Raman Singh’s profile

December 8th, 2008 - 6:11 pm ICT by IANS  

Bharatiya Janata PartyRaipur, Dec 8 (IANS) It was a quirk of fate that Raman Singh became chief minister of Chhattisgarh after Bharatiya Janata Party’s (BJP) star leader from the state, Dilip Singh Judeo, got trapped in a cash-on-camera scam during the run-up to Nov 2003 assembly polls.Singh, 56, an Ayurvedic doctor by profession, has never looked back since then. He proved to his party and detractors alike that he may have got the top job by accident, but deserved it too.

Political analysts call Singh “Mr. Clean” and say he single-handedly helped the party retain power in the country’s ninth largest state in size, which has been plagued by Maoist terror, claiming 1,100 lives since 2004.

Born Oct 15, 1952, at Thathapur village in Kawardha district now (Kabirdham district), Singh is known as a fine human-being but a weak administrator. His detractors say he had no grip over the state’s bureaucracy.

Even his critics praise him for his humility. “He respects the feelings of everyone and never passes adverse remarks against anyone in any situation,” said a critic from within the BJP.

Singh’s long-time associate Santosh Pandey of Kawardha district said: “You will learn something all the time you are with him. He is a good listener and is not even remotely arrogant.”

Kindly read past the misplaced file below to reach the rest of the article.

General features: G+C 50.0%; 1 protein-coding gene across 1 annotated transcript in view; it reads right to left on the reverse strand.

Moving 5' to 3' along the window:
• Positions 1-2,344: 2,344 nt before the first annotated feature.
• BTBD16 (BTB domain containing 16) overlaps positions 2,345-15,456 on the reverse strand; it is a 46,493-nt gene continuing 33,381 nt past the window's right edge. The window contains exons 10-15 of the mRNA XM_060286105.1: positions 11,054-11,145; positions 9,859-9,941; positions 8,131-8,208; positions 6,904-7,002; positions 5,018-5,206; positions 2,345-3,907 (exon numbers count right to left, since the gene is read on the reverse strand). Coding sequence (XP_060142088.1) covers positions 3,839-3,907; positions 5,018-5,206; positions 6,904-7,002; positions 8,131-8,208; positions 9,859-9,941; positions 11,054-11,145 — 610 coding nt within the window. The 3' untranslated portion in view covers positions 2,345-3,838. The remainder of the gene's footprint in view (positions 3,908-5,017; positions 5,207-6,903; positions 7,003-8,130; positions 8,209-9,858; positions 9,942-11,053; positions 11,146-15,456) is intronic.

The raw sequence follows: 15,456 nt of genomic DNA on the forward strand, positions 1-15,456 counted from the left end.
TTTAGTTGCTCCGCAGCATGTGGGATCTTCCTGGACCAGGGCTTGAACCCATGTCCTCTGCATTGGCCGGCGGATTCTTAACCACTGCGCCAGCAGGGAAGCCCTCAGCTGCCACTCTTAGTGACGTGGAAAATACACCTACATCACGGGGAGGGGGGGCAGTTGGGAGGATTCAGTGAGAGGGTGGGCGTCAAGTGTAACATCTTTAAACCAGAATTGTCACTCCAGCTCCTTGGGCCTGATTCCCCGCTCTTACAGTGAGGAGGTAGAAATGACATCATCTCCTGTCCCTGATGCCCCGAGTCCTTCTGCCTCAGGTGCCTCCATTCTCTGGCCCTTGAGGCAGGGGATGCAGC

“I don’t think any person can ever claim to have been hurt by him; that’s why he is a rare political personality with limited critics,” Pandey said.

Singh is a shy person with mild manners.

A southpaw, Singh has been a Rashtriya Swayamsevak Sangh (RSS) activist from his early political days. He was elected to undivided Madhya Pradesh assembly twice before being elected to the Lok Sabha in 1999 from the Rajnandgaon constituency, defeating Congress veteran and former chief minister Motilal Vora.

He was appointed union minister of state for commerce and industry in the Atal Bihari Vajpayee government Oct 1999.

Singh, who holds Bachelor of Science (B.Sc) and Bachelor in Ayurvedic Medicine and Surgery (B.A.M.S) degrees, has his task cut out to contain the Maoists who run a de facto administration in the state’s forested southern interiors since 1980.

The other challenge for him is to put into place a policy to improve the quality of life of nearly half of the state’s 20.08 million population living below the poverty line.

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